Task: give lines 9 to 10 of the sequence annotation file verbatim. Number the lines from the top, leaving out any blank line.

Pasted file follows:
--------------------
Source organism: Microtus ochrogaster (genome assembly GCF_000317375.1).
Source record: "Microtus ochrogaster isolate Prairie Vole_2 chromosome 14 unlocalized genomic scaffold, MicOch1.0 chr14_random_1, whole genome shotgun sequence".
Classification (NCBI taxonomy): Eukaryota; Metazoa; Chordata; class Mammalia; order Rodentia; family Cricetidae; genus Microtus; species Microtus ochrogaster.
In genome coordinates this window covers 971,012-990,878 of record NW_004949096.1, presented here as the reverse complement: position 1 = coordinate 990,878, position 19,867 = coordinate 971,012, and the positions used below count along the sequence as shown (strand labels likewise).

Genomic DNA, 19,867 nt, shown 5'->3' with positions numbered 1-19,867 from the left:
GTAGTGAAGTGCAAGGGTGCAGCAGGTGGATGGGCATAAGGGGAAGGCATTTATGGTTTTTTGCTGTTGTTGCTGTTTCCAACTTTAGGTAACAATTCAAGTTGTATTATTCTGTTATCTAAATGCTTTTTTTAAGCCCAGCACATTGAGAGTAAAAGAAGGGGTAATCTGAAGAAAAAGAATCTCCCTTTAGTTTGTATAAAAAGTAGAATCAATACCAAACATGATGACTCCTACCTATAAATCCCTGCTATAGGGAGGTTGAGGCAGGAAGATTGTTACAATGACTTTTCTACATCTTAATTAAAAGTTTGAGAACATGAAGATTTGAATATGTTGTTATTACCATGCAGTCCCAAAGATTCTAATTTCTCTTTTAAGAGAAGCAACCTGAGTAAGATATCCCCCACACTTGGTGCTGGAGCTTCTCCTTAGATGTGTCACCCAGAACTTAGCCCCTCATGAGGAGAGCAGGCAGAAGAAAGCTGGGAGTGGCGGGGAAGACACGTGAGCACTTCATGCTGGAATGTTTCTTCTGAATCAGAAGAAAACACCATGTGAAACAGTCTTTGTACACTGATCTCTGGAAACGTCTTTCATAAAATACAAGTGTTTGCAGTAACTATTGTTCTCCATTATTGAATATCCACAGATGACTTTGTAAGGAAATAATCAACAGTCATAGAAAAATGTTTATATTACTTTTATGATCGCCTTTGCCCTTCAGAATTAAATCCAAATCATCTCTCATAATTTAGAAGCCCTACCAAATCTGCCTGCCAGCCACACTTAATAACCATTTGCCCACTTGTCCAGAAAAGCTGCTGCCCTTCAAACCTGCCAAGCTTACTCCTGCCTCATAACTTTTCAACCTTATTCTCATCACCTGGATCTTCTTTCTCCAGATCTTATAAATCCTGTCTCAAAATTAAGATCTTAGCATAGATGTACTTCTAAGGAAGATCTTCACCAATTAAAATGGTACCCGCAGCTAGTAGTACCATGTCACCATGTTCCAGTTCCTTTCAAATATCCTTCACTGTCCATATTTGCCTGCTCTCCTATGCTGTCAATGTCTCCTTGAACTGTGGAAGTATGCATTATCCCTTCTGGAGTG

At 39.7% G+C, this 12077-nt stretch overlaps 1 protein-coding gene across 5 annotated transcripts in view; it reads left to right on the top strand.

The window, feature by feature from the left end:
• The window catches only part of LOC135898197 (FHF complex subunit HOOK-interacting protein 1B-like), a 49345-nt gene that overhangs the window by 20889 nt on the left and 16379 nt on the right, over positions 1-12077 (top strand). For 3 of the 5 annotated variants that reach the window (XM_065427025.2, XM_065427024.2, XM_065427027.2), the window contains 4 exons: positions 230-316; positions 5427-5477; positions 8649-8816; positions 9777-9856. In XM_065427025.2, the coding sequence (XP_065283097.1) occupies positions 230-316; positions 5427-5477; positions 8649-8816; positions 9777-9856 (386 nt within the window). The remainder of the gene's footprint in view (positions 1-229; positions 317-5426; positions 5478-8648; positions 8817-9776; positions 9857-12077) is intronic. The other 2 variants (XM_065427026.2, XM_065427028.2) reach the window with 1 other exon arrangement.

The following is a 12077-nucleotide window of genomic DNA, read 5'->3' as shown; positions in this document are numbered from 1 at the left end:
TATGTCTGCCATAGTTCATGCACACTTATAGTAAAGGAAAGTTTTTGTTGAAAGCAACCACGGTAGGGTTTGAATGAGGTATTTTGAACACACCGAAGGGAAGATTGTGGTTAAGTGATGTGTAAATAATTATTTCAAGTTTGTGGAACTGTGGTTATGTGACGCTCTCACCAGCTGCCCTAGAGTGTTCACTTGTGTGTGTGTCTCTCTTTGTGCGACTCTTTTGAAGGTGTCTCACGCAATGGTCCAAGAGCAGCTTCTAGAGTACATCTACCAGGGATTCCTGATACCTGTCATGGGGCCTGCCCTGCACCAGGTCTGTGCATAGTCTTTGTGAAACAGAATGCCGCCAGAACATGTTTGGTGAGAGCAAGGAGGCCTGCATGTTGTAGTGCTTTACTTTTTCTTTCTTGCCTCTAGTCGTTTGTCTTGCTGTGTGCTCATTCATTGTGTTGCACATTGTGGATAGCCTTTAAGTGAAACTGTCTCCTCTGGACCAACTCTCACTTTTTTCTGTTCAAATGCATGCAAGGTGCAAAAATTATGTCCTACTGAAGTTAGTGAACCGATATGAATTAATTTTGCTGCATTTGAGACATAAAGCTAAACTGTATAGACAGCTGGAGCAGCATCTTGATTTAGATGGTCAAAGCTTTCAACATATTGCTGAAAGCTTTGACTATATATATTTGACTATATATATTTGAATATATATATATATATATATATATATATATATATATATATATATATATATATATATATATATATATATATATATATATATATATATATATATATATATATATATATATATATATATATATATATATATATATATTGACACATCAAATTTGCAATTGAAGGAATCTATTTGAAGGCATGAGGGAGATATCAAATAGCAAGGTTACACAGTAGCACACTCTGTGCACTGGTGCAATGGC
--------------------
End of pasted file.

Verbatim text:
• The window catches only part of LOC135898197 (FHF complex subunit HOOK-interacting protein 1B-like), a 49345-nt gene that overhangs the window by 20889 nt on the left and 16379 nt on the right, over positions 1-12077 (top strand). For 3 of the 5 annotated variants that reach the window (XM_065427025.2, XM_065427024.2, XM_065427027.2), the window contains 4 exons: positions 230-316; positions 5427-5477; positions 8649-8816; positions 9777-9856. In XM_065427025.2, the coding sequence (XP_065283097.1) occupies positions 230-316; positions 5427-5477; positions 8649-8816; positions 9777-9856 (386 nt within the window). The remainder of the gene's footprint in view (positions 1-229; positions 317-5426; positions 5478-8648; positions 8817-9776; positions 9857-12077) is intronic. The other 2 variants (XM_065427026.2, XM_065427028.2) reach the window with 1 other exon arrangement.

The following is a 12077-nucleotide window of genomic DNA, read 5'->3' as shown; positions in this document are numbered from 1 at the left end: